Guessing games about anonymous authors’ identities are easy publicity for publishers, so it with some reluctance that Crikey buys in to the speculation about the book Boned, released today by Penguin, which has been written by an anonymous author and presents as a roman a clef on the commercial television industry – the title a rip-off from the words attributed to Channel Nine’s Eddie McGuire as he planned the sacking of Jessica Rowe.

The book might be described as chick-lit meets tabloid current affairs, with lots of attention paid to fashion labels and some nice renderings of the boyo culture and dialogue at a station that might very well be a thinly disguised Channel Nine.

But who wrote it? Penguin says they don’t know, which strains credulity. The author is said to be a woman still working in commercial television.

But Penguin is sending the cheques, by all accounts sizable, to the literary agent representing the author, Deborah Callaghan, of Sydney-based Callaghan Literary Management. Callaghan is known for handling big dollar non-fiction manuscripts.

Deborah Callaghan is married to Rory Callaghan, presently director of programs at Southern Star and until 2006 a senior executive at the Nine Network.

Can we take that connection as an indicator of where the book might have come from? “You can if you like,” Deborah Callaghan told Crikey this morning.

Callaghan claimed that she is the only person, apart from the author, who knows who wrote the book. Can this be true? Crikey Army, feel free to send your tips.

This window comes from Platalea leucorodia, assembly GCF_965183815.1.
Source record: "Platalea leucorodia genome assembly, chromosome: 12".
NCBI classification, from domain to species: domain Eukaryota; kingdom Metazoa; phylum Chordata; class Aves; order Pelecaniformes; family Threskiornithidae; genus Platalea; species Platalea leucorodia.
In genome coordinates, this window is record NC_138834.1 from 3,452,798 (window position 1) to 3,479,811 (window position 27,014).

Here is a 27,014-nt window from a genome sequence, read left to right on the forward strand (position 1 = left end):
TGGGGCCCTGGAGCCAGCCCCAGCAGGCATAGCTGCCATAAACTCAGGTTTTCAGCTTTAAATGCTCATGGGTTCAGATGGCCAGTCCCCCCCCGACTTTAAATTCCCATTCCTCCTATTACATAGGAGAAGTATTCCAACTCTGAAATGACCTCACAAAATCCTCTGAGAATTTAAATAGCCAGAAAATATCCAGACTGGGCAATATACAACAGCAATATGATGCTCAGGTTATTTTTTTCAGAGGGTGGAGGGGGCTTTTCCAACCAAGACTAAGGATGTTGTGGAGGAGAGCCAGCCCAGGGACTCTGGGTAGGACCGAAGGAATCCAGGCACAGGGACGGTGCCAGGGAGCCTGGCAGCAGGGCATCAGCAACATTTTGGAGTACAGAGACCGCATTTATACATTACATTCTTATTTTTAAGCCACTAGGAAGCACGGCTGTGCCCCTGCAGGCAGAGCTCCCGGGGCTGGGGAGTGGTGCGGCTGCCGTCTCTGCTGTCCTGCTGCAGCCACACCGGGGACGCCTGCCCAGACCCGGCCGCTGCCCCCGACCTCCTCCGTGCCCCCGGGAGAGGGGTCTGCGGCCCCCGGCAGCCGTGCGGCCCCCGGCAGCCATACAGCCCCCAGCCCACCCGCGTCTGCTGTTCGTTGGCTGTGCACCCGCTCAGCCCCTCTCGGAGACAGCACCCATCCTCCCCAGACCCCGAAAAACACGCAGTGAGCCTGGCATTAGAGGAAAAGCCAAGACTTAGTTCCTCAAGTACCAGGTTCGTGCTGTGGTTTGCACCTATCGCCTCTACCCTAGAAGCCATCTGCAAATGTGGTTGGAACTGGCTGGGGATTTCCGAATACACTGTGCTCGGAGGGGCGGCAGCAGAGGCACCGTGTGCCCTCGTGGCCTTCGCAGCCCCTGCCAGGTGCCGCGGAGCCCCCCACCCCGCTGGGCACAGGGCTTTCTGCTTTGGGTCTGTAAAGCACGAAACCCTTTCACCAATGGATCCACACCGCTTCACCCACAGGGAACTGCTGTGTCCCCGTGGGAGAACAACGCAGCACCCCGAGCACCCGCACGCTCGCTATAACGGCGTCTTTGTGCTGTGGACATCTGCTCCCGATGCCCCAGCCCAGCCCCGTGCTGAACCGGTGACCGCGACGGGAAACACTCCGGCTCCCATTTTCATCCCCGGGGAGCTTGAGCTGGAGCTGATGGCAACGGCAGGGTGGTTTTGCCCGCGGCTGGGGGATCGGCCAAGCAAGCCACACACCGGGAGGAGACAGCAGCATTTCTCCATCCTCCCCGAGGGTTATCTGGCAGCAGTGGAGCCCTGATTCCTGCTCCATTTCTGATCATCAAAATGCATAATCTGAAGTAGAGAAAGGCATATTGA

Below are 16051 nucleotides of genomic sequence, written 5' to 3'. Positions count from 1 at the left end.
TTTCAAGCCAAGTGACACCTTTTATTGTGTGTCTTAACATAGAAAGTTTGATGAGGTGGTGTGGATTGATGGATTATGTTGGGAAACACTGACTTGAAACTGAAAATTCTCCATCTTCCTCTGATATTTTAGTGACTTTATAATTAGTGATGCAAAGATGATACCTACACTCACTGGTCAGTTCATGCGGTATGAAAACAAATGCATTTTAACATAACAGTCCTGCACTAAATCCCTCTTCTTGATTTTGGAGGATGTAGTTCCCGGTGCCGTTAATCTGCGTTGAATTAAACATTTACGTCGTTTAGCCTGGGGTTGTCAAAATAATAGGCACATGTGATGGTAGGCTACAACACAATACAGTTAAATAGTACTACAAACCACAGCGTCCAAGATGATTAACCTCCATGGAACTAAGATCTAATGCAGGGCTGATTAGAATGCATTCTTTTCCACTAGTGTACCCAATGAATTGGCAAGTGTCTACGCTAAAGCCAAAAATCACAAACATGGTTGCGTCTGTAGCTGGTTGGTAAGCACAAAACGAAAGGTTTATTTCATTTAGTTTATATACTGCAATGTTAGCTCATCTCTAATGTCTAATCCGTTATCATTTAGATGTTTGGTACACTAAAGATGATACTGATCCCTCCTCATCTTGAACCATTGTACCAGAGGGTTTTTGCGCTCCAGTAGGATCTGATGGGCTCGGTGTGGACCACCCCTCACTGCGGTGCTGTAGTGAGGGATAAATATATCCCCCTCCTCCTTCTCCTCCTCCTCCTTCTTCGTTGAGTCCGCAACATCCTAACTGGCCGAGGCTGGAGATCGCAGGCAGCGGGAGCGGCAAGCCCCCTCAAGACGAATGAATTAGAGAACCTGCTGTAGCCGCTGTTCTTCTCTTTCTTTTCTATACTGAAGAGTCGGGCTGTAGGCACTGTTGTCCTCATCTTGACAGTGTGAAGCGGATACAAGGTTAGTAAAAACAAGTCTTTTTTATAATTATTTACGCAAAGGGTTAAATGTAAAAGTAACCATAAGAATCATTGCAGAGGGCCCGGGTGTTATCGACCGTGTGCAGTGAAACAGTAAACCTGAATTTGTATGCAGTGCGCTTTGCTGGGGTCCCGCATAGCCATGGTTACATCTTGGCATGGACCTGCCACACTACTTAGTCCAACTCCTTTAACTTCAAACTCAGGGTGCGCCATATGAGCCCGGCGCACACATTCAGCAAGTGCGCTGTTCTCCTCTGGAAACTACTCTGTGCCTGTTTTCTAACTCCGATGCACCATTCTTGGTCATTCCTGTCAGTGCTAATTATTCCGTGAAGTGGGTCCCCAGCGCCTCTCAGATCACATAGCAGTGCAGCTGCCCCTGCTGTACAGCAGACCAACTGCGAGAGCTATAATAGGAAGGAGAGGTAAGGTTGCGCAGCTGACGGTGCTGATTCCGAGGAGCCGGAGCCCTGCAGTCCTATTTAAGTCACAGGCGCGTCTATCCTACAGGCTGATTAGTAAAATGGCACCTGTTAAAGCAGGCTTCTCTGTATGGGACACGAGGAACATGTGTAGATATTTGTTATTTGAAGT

Just about every female who has ever been boned or even prodded in commercial television has been suggested as the potential author, with the most recent gossip to reach our ears centering around Gretel Killeen – who already has a number of books, mostly for children, to her name and who was dumped as anchorwoman for Ten’s Big Brother late last year.

Meanwhile extracts from the book ran last weekend in every Murdoch tabloid other than the Herald Sun.

Some have suggested to Crikey that the Melbourne tabloid’s relationship with Eddie McGuire might have something to do with the omission, but books editor Claire Sutherland poo-pooed that idea this morning.

The decision not to run the extracts was based purely on the availability of space, plus the fact that due to the publisher’s secrecy arrangements, she hadn’t been able to read a copy of the manuscript for herself, Sutherland said.

Disclosure: Crikey is giving away copies of Boned as part of our mid-year subscription offer, but we didn’t tell Margaret that.